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Natural Awakenings Boston

Boston Green Academy: Preparing Students for Sustainable Lives

Mar 26, 2014 06:57PM ● By Kim Childs

In 2007, a group of educators in Boston came together to propose a new, innovative school aimed at helping at-risk students to succeed and prepare for life in the real world. Four years later, they opened Boston Green Academy (BGA), a charter school that replaced the struggling Odyssey High School, in South Boston, where dropout rates were high and graduation rates were low. Today BGA is thriving, graduating more students, adding middle school grades and preparing for a move to Brighton. The school’s success is due to a caring staff, strong community partners and a curriculum that embraces real life experience. Natural Awakenings spoke with BGA Development Director Mary Callaghan to learn more about the academy’s hands-on approach to education.

Who attends BGA?

We currently have 340 students in grades nine through 12 from across Boston, primarily Dorchester, Roxbury and Mattapan. Any Boston resident can apply and students are selected by lottery. We take all students, regardless of ability, and we have the highest population of special education students among Massachusetts charter schools, representing 33 percent of our student body. We have one-to-one aides for some students, a strong special education teaching staff and differentiated education and inclusion in the classroom.

Why the focus on hands-on learning?

Many of our kids are at risk of failing and dropping out and a majority have experienced trauma in their lives, so it’s not necessarily text books and traditional assignments that work for our students, but experiential learning and getting outside the classroom. This ties in with our green theme because we do a lot of field trips and work with more than 45 partners, including such environmentally conscious organizations as The Nature Conservancy, Boston Bikes and the New England Aquarium.

Are all BGA students studying “green” subjects?

 We teach traditional subjects, but each teacher incorporates green themes when possible. We want students to leave BGA with a plan, whether it’s going to a two- or four-year college or directly entering the workforce. Whatever a student wants to do, we’ll help them figure out a path to get there. We’re introducing a Green Career Pathways program for grades six through 12 that includes placing students in internships with green companies, based on their interests. For example, a student who wants to learn finance might intern in a clean energy company, while a student interested in human resources may end up at Vertex Pharmaceuticals, and so on. We’re trying to expose our kids to green industries, companies and individuals, but they don’t have to be a science person to work at these places.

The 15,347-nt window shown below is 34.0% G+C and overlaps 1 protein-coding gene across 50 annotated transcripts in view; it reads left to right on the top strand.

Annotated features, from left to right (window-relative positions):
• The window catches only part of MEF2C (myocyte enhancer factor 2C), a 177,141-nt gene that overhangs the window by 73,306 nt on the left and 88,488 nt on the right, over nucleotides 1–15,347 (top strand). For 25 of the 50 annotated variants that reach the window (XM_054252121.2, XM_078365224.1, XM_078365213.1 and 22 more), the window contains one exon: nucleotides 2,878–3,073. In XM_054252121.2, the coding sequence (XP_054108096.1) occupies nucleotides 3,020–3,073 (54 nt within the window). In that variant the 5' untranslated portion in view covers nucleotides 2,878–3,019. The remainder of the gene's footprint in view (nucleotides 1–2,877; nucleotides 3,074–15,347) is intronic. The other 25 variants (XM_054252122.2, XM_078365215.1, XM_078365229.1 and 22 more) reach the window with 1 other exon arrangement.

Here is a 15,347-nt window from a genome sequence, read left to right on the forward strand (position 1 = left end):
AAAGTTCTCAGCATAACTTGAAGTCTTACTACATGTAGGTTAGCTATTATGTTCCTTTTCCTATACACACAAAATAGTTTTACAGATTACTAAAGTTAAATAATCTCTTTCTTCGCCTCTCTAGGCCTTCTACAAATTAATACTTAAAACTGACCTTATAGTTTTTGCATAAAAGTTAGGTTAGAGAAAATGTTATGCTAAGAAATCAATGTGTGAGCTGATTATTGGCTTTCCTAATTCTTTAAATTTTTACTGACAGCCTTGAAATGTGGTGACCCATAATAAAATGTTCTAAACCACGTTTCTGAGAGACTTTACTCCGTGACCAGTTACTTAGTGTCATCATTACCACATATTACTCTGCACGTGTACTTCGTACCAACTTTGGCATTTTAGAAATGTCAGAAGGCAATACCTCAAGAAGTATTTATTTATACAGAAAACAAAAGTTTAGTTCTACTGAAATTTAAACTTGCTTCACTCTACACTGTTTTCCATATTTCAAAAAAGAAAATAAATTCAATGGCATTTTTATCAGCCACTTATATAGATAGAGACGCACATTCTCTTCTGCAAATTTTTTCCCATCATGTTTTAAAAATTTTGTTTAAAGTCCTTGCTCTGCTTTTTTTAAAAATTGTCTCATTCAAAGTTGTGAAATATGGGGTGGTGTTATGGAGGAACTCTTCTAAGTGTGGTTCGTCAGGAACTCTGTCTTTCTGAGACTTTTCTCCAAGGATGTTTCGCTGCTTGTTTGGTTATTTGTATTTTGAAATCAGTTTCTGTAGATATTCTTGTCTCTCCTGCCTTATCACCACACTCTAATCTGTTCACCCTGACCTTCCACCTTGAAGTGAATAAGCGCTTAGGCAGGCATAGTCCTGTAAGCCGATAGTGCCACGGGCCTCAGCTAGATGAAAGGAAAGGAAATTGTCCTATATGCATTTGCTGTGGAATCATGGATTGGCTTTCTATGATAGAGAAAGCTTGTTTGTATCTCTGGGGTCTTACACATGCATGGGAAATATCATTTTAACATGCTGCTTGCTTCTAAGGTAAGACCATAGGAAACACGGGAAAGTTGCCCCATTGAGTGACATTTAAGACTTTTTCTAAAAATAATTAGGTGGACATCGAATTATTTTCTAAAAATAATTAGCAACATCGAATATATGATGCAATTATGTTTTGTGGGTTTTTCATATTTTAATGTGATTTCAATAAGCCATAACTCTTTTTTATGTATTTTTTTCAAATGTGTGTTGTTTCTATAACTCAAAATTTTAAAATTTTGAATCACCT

How did you lower the student dropout rates and increase graduation rates?

 Since taking over Odyssey High, the main focus at BGA has been to create a safe, caring culture in which kids want to learn. We’ve made a lot of progress there, thanks to a strong Student Support Team. That team includes two full-time social workers, four community field coordinators, three social work interns and a director of special education. if students are having a hard time, a rough day or problems at home, they can go to these people. We also have a dean of student behavior and the teachers are amazingly devoted. If a student doesn’t come to class, the teachers call their home that day. Parents are notified if students are having issues in class or not attending, and they’re often asked to come in for a meeting. We do a lot of mediation. In the first two years we were reactive. Now we’re more proactive, addressing problems as soon as we see them.

What’s next for BGA?

 As we prepare to move to Brighton, we’re working with the Green Fellow for the City of Boston, to become the first LEEDcertified existing public building in the city. We also hope to green the cafeteria and help kids learn how to grow their own produce and share knowledge about healthy eating with their families. Our annual BostonGreenGala fundraiser on April 2 features Mayor Marty Walsh and we’ll have a lot to celebrate there.

Boston Green Academy is located at 95 G St., South Boston. For more information, call 617-635-9860 or visit BostonGreenAcademy.org.

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